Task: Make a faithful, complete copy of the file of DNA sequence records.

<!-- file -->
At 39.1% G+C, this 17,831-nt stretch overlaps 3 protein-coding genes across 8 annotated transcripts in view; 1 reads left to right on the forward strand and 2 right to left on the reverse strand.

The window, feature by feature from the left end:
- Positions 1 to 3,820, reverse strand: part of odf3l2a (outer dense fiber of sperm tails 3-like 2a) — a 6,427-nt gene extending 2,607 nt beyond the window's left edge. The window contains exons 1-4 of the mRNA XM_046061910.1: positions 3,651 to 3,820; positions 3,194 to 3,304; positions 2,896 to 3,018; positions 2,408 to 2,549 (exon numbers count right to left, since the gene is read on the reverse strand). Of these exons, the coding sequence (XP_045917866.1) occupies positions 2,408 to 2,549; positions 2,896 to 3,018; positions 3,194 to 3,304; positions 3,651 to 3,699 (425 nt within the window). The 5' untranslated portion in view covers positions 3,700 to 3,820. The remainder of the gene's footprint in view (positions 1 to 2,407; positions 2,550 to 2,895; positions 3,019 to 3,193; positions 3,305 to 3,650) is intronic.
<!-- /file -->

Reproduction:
At 39.1% G+C, this 17,831-nt stretch overlaps 3 protein-coding genes across 8 annotated transcripts in view; 1 reads left to right on the forward strand and 2 right to left on the reverse strand.

The window, feature by feature from the left end:
- Positions 1 to 3,820, reverse strand: part of odf3l2a (outer dense fiber of sperm tails 3-like 2a) — a 6,427-nt gene extending 2,607 nt beyond the window's left edge. The window contains exons 1-4 of the mRNA XM_046061910.1: positions 3,651 to 3,820; positions 3,194 to 3,304; positions 2,896 to 3,018; positions 2,408 to 2,549 (exon numbers count right to left, since the gene is read on the reverse strand). Of these exons, the coding sequence (XP_045917866.1) occupies positions 2,408 to 2,549; positions 2,896 to 3,018; positions 3,194 to 3,304; positions 3,651 to 3,699 (425 nt within the window). The 5' untranslated portion in view covers positions 3,700 to 3,820. The remainder of the gene's footprint in view (positions 1 to 2,407; positions 2,550 to 2,895; positions 3,019 to 3,193; positions 3,305 to 3,650) is intronic.